+1 vote

Here's the scenario. I want to have a grid based game, like a roguelike where you don't see anything to start. When the player is placed, he can see the room he is in and the walls of it, As the player moves through doors and hallways, they each uncover themselves on the map.

This is a very common feature of roguelikes and dungeon crawlers. where you can only see what the player character has been able to see.

I'm trying to do with with 2 tilemaps. The first map has the floors and walls. The second map has only black tile covering everything.

I was thinking shadow casting was probably the solution, where every time the player moves, you clear the black tilemap grid cell based on what is hit from the shadow cast. Implimentation of this is non-trivial to say the least. Requiring manual line algorithms, and complex vector math.

So, I fooled with that for a while and gave up because all the resources on the web gloss over the real details, "Just use the front facing edges" or "figure out which vertex is closest" with no explanation how to do those things.

Currently I'm trying to cast a ray to each of the 4 corners of every tile in the map, and where it hits, I uncover. This is good for the walls, but I haven't yet figured out how to uncover the floor. That is, how to find all the cells from the player character to the ray collision point. I thought about creating a polygon, and checking if each cell is in the polygon, but Polygon2d doesn't have a "has_point" function.. so I'm stuck.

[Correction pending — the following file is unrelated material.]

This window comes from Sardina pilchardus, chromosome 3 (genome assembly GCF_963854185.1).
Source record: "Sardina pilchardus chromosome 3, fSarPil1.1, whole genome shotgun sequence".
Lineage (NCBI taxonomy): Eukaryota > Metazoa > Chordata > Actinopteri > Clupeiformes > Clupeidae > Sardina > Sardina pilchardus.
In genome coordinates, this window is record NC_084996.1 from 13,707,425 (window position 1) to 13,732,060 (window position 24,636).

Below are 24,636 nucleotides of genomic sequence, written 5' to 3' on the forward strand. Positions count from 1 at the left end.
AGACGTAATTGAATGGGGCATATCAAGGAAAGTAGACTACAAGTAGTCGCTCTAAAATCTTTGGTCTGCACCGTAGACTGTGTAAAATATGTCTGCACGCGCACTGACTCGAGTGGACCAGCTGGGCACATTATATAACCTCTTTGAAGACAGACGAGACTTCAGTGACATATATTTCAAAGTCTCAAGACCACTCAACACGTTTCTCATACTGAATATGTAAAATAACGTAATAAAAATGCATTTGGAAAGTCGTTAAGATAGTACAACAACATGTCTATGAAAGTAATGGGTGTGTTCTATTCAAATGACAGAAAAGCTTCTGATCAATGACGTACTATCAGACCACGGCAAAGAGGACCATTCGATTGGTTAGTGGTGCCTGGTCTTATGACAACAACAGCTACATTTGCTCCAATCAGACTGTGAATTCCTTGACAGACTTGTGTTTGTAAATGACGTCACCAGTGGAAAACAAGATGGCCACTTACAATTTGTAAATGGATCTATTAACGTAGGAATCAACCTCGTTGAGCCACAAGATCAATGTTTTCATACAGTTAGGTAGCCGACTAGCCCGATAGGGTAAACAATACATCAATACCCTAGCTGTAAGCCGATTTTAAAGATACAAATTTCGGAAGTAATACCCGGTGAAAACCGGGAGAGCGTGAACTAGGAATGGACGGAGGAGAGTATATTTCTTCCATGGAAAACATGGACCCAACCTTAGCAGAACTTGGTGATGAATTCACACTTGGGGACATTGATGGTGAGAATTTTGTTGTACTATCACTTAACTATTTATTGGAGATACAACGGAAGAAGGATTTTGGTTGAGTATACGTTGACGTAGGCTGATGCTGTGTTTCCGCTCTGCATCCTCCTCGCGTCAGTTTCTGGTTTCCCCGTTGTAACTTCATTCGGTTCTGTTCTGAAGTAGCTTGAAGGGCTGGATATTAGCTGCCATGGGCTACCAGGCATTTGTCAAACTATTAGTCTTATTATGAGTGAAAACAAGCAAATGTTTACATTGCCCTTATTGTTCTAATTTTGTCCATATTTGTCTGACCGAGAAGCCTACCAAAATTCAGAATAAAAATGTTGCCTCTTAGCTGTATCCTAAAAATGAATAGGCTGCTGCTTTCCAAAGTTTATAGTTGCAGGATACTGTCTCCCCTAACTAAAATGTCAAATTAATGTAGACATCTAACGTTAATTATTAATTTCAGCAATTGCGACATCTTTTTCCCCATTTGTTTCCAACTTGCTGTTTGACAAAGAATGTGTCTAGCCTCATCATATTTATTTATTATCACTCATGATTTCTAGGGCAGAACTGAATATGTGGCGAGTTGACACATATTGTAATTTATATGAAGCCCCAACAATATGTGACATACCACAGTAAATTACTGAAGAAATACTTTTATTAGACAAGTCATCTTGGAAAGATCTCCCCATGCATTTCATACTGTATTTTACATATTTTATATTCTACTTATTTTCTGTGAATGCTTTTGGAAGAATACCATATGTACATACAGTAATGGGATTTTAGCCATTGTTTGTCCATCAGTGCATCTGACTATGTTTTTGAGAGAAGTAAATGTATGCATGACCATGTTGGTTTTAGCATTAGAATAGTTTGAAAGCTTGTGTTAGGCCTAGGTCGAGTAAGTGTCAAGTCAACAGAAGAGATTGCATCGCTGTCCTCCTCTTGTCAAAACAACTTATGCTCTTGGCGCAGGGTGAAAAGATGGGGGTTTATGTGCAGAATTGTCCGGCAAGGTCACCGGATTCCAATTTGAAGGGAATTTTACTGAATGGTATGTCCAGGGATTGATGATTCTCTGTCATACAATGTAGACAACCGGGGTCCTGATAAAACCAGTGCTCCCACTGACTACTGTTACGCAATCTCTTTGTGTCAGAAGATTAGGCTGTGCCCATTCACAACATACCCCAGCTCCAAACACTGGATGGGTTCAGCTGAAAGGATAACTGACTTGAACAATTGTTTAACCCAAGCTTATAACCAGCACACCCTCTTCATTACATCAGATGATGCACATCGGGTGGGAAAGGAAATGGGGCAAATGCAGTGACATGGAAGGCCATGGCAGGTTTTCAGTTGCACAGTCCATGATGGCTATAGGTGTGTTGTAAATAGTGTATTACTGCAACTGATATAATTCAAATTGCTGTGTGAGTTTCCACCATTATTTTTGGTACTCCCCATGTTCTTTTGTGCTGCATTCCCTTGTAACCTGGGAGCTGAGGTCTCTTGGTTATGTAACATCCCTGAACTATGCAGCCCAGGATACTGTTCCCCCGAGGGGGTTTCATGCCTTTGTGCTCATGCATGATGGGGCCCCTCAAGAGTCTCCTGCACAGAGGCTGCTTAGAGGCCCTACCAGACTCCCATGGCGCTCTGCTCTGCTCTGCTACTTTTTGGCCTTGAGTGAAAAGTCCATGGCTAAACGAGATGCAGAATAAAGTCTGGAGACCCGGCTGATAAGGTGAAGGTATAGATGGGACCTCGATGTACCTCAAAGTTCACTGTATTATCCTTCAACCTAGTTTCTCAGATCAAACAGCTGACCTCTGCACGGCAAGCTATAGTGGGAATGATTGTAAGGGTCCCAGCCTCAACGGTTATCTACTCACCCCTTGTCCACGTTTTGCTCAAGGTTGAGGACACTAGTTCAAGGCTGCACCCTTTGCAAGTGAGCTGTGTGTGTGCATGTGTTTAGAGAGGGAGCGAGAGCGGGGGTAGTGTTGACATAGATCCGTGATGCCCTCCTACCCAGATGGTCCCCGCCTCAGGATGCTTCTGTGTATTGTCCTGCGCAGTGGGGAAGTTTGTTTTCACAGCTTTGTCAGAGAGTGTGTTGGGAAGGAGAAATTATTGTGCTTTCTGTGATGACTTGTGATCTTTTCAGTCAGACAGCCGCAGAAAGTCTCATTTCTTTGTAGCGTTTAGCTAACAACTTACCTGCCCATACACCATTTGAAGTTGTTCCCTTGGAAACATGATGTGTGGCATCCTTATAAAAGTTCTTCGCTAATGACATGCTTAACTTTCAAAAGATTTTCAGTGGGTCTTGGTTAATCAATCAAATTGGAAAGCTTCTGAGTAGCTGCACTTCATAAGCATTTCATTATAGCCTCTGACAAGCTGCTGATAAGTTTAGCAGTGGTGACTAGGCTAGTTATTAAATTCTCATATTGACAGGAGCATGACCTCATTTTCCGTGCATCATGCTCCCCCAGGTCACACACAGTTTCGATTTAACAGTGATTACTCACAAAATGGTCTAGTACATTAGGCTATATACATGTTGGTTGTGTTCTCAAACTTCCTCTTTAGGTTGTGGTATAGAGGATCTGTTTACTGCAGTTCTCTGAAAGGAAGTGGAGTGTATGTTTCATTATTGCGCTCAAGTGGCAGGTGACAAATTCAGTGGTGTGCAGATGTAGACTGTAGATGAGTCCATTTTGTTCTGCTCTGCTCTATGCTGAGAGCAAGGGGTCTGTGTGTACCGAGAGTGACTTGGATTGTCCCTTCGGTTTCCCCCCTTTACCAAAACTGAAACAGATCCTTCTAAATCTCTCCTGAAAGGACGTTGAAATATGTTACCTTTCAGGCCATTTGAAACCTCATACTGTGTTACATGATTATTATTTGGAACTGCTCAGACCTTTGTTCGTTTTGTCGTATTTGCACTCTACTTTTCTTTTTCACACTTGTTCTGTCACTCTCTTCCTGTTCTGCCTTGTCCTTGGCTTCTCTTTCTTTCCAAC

Am I going down the wrong path all together? Am I making this harder than it needs to be? Or Do all Roguelike devs deal with this crap?

asked May 29 in Engine by Allen Kennedy Jr. (70 points)

1 Answer

0 votes

There is an old tutorial in 2.1 called Fog of War:
https://github.com/godotengine/godot-demo-projects/tree/2.1/2d/fog_of_war

From what I see it is something similar and maybe you can adapt it to your game.
You can look at the fog.gd script or download godot 2.1 and test the scene, because I don't think it will work in the latest versions.

Regarding the has_point function, it is included in Rect2:
https://docs.godotengine.org/en/3.2/classes/class_rect2.html

answered May 29 by estebanmolca (1,201 points)
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